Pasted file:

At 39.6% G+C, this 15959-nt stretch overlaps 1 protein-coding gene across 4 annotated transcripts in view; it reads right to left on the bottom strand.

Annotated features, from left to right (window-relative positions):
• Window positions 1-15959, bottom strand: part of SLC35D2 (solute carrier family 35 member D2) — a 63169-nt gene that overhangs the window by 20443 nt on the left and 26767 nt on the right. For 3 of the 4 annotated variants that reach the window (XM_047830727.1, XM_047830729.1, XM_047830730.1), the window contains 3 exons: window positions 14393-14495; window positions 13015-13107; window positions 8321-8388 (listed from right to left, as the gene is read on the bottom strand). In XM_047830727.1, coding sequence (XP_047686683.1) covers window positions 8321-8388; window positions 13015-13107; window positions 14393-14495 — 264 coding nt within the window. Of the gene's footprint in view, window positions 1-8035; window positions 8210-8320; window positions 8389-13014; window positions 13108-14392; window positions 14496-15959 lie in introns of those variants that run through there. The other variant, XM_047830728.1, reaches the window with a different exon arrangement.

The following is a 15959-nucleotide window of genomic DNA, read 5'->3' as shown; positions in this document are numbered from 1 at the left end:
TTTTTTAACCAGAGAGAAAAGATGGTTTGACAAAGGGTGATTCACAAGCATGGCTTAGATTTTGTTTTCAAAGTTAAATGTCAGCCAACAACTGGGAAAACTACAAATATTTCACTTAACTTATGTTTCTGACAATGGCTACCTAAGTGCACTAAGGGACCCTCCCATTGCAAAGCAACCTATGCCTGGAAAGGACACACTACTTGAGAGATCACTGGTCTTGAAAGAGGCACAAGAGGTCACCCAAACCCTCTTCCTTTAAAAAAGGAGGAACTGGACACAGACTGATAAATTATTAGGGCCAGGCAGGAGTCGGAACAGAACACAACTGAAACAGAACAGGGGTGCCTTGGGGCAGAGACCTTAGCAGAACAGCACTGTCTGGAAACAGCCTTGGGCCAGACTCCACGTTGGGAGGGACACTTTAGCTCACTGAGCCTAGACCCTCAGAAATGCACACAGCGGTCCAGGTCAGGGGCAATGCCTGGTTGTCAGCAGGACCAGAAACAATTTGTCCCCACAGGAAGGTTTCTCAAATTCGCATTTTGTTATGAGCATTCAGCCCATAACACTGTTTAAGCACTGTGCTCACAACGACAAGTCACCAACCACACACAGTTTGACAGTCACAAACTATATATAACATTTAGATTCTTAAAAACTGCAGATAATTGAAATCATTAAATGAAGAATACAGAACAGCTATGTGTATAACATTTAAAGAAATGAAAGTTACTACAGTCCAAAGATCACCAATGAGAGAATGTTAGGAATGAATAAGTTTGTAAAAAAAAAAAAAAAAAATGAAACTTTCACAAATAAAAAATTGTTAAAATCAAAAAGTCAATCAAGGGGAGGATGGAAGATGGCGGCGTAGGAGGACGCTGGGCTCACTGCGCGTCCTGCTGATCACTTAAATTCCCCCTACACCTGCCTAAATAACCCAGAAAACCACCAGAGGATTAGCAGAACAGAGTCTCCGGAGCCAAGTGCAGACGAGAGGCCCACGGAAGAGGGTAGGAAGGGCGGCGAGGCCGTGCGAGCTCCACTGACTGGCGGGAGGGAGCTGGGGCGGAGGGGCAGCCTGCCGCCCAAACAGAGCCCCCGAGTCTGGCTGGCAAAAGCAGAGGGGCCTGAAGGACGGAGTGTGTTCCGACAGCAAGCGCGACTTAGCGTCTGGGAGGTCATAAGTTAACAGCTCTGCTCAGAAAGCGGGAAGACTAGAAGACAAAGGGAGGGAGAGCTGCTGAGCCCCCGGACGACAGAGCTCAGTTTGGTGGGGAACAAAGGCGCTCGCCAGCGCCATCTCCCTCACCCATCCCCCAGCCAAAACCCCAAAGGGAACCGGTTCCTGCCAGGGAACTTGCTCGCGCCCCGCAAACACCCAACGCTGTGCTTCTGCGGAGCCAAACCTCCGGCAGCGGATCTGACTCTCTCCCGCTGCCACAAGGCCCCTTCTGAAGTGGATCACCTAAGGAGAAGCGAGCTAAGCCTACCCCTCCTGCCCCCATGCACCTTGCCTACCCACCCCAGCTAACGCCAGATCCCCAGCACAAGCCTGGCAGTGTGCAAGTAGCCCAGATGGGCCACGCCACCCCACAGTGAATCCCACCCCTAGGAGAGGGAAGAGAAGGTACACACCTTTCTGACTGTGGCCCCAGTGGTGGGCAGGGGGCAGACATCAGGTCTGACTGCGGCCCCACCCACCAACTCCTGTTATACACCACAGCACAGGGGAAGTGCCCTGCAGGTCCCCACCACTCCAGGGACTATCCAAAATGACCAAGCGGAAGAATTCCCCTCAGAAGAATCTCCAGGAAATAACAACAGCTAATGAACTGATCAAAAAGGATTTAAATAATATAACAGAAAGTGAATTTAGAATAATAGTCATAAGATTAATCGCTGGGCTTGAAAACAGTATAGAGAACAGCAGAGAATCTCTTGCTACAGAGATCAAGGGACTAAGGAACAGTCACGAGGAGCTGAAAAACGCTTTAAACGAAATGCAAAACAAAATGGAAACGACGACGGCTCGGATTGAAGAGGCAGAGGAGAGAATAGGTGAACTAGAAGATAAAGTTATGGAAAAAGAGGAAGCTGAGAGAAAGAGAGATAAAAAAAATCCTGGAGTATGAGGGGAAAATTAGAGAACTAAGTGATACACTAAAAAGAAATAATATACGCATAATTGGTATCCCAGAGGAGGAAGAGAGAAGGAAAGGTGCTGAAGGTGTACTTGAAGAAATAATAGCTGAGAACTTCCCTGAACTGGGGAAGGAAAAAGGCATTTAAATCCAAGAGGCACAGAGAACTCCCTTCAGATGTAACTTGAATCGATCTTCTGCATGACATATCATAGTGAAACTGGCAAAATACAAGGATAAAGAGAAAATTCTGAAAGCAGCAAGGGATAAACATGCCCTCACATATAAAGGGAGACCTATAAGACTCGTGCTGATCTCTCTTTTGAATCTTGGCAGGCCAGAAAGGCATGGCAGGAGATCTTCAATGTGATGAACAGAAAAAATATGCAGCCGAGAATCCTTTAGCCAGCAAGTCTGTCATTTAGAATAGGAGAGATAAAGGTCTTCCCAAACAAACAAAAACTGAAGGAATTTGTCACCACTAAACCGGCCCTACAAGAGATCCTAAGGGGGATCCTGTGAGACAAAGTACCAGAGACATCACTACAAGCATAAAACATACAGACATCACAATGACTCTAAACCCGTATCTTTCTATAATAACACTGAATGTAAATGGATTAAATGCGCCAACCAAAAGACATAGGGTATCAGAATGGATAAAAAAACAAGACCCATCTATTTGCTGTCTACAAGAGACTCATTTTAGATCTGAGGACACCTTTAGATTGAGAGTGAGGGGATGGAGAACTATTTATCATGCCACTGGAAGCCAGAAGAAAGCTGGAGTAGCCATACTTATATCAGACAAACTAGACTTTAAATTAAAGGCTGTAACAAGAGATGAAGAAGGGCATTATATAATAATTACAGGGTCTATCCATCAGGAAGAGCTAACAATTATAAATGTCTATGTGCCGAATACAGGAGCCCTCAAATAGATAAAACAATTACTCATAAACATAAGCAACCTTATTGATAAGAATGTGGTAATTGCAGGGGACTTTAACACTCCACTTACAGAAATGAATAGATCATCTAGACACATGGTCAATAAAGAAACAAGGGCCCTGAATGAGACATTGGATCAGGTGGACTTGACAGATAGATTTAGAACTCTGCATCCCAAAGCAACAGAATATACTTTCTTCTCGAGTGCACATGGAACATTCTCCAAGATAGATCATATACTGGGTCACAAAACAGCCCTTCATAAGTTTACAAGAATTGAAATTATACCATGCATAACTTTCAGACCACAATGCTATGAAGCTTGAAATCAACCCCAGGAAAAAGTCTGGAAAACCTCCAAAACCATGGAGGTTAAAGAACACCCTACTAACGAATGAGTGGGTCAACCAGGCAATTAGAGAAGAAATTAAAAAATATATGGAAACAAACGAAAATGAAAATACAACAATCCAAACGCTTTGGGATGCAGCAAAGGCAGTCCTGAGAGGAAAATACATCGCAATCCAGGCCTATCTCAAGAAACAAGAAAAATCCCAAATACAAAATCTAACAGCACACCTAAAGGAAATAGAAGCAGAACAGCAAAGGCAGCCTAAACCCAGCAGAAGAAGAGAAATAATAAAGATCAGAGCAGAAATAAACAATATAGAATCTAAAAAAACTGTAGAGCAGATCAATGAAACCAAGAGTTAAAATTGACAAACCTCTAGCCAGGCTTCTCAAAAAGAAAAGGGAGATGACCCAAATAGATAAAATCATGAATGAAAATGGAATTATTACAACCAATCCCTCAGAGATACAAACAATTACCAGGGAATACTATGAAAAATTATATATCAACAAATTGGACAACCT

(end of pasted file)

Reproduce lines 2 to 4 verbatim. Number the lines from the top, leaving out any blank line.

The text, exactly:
Annotated features, from left to right (window-relative positions):
• Window positions 1-15959, bottom strand: part of SLC35D2 (solute carrier family 35 member D2) — a 63169-nt gene that overhangs the window by 20443 nt on the left and 26767 nt on the right. For 3 of the 4 annotated variants that reach the window (XM_047830727.1, XM_047830729.1, XM_047830730.1), the window contains 3 exons: window positions 14393-14495; window positions 13015-13107; window positions 8321-8388 (listed from right to left, as the gene is read on the bottom strand). In XM_047830727.1, coding sequence (XP_047686683.1) covers window positions 8321-8388; window positions 13015-13107; window positions 14393-14495 — 264 coding nt within the window. Of the gene's footprint in view, window positions 1-8035; window positions 8210-8320; window positions 8389-13014; window positions 13108-14392; window positions 14496-15959 lie in introns of those variants that run through there. The other variant, XM_047830728.1, reaches the window with a different exon arrangement.

The following is a 15959-nucleotide window of genomic DNA, read 5'->3' as shown; positions in this document are numbered from 1 at the left end: